Earth, Moon, and Sun
by: Tyler Mesnick
Section 1 Earth in Space
Key Concept Question #1: How does Earth move in space?
Earth moves through space in two major ways: rotation and revolution.
Earth rotates on its axis. An axis is the imaginary line that passes through Earth's center and the North and South poles. The rotation is when the Earth is spinning on its axis. Earths's rotation also causes day and night.
The Earth travels around the sun. This is called revolution. Revolution is the movement of one object around another. Earth follows a path, or orbit, as it revolves around the sun.
Key Concept Question #2: What causes the cycle of seasons on Earth?
Most places have four distinct seasons: Winter, Spring, Summer, and Autumn. The seasons have a great difference in temperature.
Earth has seasons because its axis is tilted as it revolves around the sun. Summer and Winter are caused by Earths tilt as it revolves around the sun. The Earths distance stays the same. Autumn and Spring are caused when both hemispheres receive the same amount of energy.
Section 2 Gravity and Motion
Key Concept Question #1: What determines the strength of the force of gravity between two objects?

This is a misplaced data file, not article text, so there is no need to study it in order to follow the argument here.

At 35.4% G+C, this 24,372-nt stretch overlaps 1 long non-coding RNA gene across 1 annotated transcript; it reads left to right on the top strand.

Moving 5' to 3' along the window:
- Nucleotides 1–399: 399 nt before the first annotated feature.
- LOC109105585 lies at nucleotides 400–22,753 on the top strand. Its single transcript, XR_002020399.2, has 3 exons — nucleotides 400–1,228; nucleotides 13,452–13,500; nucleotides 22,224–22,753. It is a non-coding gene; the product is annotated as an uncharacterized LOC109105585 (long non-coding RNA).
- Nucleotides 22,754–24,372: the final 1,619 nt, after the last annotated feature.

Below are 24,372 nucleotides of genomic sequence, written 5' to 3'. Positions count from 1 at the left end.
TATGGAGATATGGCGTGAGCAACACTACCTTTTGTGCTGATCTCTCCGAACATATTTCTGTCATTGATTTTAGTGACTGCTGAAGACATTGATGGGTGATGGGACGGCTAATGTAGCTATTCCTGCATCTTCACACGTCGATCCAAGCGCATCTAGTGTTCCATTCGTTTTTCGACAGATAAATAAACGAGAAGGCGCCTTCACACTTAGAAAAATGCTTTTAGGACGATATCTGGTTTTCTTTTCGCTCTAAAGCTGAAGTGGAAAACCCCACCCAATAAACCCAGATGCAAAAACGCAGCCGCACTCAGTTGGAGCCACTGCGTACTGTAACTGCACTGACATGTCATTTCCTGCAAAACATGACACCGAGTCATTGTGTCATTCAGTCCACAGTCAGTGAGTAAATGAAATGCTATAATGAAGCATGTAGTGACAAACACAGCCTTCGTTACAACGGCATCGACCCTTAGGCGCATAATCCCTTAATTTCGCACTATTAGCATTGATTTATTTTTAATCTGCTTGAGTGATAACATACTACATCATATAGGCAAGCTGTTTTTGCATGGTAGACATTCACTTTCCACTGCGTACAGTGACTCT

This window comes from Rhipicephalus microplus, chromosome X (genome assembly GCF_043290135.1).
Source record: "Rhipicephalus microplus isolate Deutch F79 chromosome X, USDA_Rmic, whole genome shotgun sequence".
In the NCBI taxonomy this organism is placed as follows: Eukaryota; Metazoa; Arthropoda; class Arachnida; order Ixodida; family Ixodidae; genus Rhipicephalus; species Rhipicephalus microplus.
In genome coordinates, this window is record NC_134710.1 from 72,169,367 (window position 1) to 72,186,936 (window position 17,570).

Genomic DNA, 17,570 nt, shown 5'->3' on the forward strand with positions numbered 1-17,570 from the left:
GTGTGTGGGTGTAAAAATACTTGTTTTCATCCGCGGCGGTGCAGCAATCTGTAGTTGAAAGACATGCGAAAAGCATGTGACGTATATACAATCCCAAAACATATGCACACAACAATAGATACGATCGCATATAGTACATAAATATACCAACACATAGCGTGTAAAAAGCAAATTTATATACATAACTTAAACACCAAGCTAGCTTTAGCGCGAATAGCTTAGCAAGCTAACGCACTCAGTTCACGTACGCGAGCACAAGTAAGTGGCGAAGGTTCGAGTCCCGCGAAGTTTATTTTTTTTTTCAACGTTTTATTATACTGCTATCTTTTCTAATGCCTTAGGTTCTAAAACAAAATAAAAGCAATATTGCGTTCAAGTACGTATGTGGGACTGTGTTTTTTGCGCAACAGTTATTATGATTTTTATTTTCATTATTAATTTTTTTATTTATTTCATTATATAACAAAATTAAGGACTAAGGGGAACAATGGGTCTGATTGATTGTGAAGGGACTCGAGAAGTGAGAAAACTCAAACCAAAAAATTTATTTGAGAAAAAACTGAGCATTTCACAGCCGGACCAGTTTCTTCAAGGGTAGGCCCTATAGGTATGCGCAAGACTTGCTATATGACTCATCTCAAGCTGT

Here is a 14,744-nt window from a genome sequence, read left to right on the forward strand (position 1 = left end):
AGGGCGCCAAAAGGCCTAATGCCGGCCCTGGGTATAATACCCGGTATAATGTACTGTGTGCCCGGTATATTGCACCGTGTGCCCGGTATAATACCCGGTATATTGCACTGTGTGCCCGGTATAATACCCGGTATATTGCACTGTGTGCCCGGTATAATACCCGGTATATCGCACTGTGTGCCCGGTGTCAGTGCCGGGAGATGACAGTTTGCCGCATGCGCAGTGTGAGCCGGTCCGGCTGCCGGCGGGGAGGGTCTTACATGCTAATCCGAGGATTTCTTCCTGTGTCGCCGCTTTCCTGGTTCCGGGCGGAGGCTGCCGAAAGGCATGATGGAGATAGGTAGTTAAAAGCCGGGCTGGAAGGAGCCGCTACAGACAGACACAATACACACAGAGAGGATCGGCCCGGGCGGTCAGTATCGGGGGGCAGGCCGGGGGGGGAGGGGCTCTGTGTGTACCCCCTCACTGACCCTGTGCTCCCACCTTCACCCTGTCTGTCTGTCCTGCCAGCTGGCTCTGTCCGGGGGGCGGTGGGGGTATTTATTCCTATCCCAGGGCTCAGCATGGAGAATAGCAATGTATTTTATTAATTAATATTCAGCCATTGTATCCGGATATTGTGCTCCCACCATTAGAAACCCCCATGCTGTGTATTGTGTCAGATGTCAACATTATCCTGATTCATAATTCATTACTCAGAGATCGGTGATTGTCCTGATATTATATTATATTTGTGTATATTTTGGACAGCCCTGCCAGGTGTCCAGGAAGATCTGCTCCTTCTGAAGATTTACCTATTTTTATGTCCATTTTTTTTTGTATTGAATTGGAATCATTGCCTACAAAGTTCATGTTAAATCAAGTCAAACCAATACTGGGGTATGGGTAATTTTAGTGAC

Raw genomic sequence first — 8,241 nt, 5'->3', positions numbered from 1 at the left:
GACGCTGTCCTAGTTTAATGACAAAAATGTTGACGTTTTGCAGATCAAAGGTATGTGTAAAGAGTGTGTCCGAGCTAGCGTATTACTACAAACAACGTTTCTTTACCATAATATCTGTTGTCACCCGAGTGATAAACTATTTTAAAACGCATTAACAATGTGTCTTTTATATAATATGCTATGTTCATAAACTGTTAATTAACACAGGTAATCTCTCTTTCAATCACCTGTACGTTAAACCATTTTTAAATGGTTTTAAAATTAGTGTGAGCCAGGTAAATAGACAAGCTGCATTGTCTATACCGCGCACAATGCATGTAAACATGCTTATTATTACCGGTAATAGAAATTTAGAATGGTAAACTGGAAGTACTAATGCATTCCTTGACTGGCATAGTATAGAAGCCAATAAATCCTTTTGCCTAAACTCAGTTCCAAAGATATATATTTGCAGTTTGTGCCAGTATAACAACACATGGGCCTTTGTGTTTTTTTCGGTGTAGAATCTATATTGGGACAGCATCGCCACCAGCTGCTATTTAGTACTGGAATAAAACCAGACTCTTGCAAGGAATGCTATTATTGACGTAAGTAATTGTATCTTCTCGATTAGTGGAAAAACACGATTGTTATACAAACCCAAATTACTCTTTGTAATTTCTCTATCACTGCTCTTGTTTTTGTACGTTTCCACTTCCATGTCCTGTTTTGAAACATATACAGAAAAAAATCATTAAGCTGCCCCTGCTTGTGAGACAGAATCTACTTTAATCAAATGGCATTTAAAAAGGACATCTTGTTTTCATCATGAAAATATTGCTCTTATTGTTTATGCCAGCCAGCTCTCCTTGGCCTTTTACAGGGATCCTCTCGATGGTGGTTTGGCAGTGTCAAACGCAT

The strength of the force of gravity between two objects depends on two factors: the masses of the objects and the distance between them.
A force is a push or a pull. Mass is the amount of matter in an object. The force of gravity on an object is known as weight. Gravity attracts all objects toward one another. If mass increases, force also increases. If distance increases, force decreases.
Key Concept Question #2: What two factors combine to keep the moon and Earth in orbit?
Newton concluded that two factors- inertia and gravity- combine to keep Earth in orbit around the sun and the moon in orbit around Earth.
Gravity attracts all objects toward each other. Inertia is the tendency of an object to resist a change in motion. Earths gravity keeps pulling the moon toward it, preventing the moon from moving in a straight line. At the same time, the moon keeps moving ahead because of its inertia. If not for Earths gravity, inertia would cause the moon to move off through space in a straight line.